For Work Experience, you want to have each mini-section have your employer name, the location you worked at, the dates you were employed, your position, and 3-4 bullet points of relevant information about what you did.  These bullet points should start with action verbs (i.e. coordinated, recommended, analyzed, developed, etc.) and explain specifically what you contributed, especially if it was in a team setting.  The resume isn't a place to be modest so make sure that you are at least abel to talk about your contribution to any team work you did for an employer. 

Under Leadership Experience, you want to follow a similar format with the group name, your position and dates you were a part of this group, and 3-4 bullet points of what you contributed and how you added value.  Some employers look closely at this to see what you do outside of the classroom and what other skills you might potentially possess by being able to lead others in other activities.

For the previous two sections, quantify your achievements whenever possible.  For example, how many people attended your event?  How many opportunities did you analyze?  How large was your team?  How much value did you create?  Remove any articles (a, an, the) to save space and try to succinctly get your message across (i.e. avoid "responsibilities included" and just say what you did).

For skills and interests, you want to list any technical skill you possess and anything interesting that you may do.  Certifications, computer programming skills, foreign languages, special equipment that you know how to operate should all be listed here.  Many business students also list Microsoft Word, Excel, and Powerpoint.  Make sure that you actually are skillful in whatever you do list as some employers may try to test you on them to verify what you say.  For foreign languages, make sure you put down if you are fluent or just proficient.  Interests are there to help round out the employer's image of you as a person.  Do you know some kind of exotic dance or have a unique hobby?  Unusual things like sword-swallowing or bungee-jumping can help you stand out so that recruiters remember you. 

More importantly, related activities can help fill in gaps missing in your work experience (for example, if you wanted to be a florist and like gardening, it may be good to list that as an interest).  You can also list any sports you play or follow to help create potential opportunities to connect with an interviewer.  What is important is to try to avoid being redundant by showing a quality another part of your resume reveals, especially if you have limited space left.  You want to try to paint a clear picture of yourself for your employer and get enough of their interest to invite you in for an interview.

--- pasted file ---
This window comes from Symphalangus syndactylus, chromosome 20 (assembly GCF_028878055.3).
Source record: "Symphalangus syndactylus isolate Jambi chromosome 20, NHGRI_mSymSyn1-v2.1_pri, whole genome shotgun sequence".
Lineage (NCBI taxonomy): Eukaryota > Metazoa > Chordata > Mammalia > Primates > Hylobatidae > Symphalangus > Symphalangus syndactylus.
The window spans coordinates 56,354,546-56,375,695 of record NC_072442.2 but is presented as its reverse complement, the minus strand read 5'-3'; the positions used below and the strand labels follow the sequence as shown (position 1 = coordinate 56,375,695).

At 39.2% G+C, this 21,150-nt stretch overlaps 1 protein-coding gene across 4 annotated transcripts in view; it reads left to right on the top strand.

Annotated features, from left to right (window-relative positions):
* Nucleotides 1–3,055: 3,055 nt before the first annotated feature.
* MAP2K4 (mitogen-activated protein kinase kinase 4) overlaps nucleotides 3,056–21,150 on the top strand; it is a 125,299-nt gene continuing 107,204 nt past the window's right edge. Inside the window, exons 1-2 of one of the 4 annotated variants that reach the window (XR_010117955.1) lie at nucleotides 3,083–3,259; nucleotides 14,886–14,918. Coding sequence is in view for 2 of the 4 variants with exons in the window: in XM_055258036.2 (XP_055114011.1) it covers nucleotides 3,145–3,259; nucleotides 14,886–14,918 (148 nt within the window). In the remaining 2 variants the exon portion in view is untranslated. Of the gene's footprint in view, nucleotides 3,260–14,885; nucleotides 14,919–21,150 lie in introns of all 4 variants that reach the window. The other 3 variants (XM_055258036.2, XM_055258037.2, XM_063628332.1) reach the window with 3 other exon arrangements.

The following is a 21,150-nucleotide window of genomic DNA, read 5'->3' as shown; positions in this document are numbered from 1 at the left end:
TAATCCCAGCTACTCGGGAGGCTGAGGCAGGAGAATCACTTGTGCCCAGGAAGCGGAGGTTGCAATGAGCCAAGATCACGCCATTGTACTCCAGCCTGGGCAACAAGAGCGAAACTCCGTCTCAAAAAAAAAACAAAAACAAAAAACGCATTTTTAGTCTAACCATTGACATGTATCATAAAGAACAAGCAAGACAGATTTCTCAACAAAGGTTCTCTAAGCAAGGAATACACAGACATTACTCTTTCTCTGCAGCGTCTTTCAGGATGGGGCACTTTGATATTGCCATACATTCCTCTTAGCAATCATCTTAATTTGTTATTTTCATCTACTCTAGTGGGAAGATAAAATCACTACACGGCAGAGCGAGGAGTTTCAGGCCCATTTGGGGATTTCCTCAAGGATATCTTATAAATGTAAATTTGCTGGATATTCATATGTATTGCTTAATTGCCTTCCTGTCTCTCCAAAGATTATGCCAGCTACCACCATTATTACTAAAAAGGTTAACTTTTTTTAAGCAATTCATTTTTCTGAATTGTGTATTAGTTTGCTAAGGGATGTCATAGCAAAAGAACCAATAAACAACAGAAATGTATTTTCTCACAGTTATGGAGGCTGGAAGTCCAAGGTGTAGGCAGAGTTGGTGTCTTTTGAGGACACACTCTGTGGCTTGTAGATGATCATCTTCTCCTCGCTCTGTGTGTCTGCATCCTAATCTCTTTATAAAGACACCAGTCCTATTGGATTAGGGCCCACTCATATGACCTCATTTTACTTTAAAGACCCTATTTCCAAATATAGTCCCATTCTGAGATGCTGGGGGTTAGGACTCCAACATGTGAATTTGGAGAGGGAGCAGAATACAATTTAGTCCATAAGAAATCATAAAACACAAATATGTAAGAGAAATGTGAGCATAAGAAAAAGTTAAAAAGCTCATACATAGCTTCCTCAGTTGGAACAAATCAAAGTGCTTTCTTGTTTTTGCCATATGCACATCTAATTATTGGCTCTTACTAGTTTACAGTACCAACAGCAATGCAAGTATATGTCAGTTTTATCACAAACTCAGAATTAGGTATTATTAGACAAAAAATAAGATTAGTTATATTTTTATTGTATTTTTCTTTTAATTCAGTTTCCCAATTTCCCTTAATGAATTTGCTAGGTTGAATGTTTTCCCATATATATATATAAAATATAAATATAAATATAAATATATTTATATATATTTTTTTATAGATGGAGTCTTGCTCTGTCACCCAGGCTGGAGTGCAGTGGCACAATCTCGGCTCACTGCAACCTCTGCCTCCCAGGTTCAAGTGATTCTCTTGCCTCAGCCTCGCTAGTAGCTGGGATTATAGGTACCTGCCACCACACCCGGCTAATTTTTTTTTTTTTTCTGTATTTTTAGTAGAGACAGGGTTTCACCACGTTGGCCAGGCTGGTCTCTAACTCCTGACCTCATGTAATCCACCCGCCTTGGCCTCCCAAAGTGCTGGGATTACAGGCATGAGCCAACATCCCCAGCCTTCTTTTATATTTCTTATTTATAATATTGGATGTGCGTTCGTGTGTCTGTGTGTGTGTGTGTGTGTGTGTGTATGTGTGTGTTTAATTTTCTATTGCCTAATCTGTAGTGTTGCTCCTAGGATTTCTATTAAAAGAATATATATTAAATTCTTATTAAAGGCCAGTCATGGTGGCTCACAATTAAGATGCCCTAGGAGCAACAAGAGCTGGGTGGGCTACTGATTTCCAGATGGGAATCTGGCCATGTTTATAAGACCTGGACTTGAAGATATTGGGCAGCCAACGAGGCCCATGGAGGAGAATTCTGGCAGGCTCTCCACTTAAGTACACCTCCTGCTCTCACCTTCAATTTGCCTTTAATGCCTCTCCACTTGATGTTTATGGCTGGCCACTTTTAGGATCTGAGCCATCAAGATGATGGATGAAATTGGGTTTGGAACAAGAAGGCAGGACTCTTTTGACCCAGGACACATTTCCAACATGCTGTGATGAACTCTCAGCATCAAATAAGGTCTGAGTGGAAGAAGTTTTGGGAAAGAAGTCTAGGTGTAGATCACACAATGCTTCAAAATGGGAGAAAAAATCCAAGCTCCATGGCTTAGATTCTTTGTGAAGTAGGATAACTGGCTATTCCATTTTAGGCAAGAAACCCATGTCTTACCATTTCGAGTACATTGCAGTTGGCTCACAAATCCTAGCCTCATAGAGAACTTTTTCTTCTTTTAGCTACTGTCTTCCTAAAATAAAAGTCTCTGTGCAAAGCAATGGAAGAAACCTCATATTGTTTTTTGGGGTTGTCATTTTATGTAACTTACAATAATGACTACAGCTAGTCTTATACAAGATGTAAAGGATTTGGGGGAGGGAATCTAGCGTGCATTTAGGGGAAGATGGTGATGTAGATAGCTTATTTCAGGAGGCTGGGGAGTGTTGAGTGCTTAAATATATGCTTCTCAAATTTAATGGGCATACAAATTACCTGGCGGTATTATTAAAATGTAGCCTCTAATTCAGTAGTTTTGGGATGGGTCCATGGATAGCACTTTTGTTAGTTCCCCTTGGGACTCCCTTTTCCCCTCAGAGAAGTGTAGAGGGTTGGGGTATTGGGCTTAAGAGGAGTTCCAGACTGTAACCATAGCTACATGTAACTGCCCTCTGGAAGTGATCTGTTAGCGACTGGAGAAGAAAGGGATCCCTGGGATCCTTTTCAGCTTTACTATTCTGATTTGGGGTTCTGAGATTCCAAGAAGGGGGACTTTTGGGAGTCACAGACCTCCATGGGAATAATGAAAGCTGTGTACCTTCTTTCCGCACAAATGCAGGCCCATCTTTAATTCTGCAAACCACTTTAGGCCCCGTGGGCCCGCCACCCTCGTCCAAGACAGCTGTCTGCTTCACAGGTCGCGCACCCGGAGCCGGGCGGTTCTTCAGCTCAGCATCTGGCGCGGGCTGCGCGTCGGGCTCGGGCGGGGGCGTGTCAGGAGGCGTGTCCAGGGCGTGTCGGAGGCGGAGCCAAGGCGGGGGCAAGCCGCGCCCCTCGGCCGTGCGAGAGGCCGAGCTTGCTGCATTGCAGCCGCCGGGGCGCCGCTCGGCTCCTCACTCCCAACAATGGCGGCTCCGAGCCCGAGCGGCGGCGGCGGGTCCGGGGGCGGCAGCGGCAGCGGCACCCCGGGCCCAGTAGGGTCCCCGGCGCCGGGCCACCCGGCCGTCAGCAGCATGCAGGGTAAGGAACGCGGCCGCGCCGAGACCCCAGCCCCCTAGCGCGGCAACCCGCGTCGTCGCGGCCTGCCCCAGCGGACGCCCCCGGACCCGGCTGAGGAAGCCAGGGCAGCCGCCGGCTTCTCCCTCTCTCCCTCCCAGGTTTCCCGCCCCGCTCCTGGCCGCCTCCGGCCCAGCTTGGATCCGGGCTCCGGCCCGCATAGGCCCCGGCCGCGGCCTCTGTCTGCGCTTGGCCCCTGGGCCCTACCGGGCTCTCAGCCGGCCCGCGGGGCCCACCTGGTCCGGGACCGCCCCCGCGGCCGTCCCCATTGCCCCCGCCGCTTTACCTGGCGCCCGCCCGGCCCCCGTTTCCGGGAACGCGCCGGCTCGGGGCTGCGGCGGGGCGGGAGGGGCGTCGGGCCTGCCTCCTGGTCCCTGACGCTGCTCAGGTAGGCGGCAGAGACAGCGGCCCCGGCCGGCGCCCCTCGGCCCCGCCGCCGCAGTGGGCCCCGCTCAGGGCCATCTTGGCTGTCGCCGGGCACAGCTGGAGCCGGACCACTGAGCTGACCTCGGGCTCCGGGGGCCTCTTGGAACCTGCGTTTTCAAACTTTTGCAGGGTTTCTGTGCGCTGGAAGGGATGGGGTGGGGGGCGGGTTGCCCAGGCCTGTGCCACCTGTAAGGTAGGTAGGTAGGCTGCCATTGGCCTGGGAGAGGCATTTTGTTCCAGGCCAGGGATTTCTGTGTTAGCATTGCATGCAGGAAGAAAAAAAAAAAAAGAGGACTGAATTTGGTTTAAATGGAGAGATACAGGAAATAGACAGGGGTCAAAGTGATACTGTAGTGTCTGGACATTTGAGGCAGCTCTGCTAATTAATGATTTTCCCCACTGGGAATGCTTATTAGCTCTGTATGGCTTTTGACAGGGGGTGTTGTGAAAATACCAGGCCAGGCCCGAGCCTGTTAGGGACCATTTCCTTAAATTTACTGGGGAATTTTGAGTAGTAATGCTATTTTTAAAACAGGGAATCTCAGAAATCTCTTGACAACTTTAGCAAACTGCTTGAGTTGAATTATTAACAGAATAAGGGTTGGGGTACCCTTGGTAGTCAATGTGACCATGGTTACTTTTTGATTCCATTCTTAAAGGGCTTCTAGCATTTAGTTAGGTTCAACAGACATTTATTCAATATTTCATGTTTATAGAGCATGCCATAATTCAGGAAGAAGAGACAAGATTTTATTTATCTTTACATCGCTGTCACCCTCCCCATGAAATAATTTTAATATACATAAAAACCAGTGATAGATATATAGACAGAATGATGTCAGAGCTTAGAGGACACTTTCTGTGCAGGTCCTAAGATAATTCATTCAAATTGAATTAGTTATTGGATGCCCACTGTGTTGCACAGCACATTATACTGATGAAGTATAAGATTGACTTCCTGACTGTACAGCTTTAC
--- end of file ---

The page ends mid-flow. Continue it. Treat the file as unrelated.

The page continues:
Overall, keep everything the same font and the same size.  It may be helpful to bold employers and club names and italicize your position, but don't go overboard on formatting.  Overall, it should look simple, easy to read, and professional.  Most resumes are in reverse-chronological format, meaning each section begins with the position most recently held and moving further back in time as you scan down.  A lot of resumes also list the sections in the order I have outlined above, but for some graduated students it may be more relevant to put work experience on top and education underneath.

If you are applying to a job with thousands of applicants, you can expect recruiters to look at your resume for a maximum of thirty seconds.  Make sure you can easily scan you resume and find the key points that make you unique.  Ask family and friends to look over your resume and ask them what they would think about you after thirty seconds.  If you find that you are running out of space, try to focus on relevant experiences.  After your sophomore year in college, you should try to take off any high school activities from your resume.

Crafting a resume is a pretty big part of the job search.  You want to make sure you are prepared early on so that you have plenty of time to perfect it.  That being said, a resume is something that you will constantly change to fit the different positions you will apply for and as you gain new experiences and skills.  Make sure you ask plenty of peers and upperclassmen to review your resume as well since they can give you some fresh insight and perspective.

1 comment:

  1. The information provided by your site is quite informative. It is nice to read on the importance of the each section of a resume.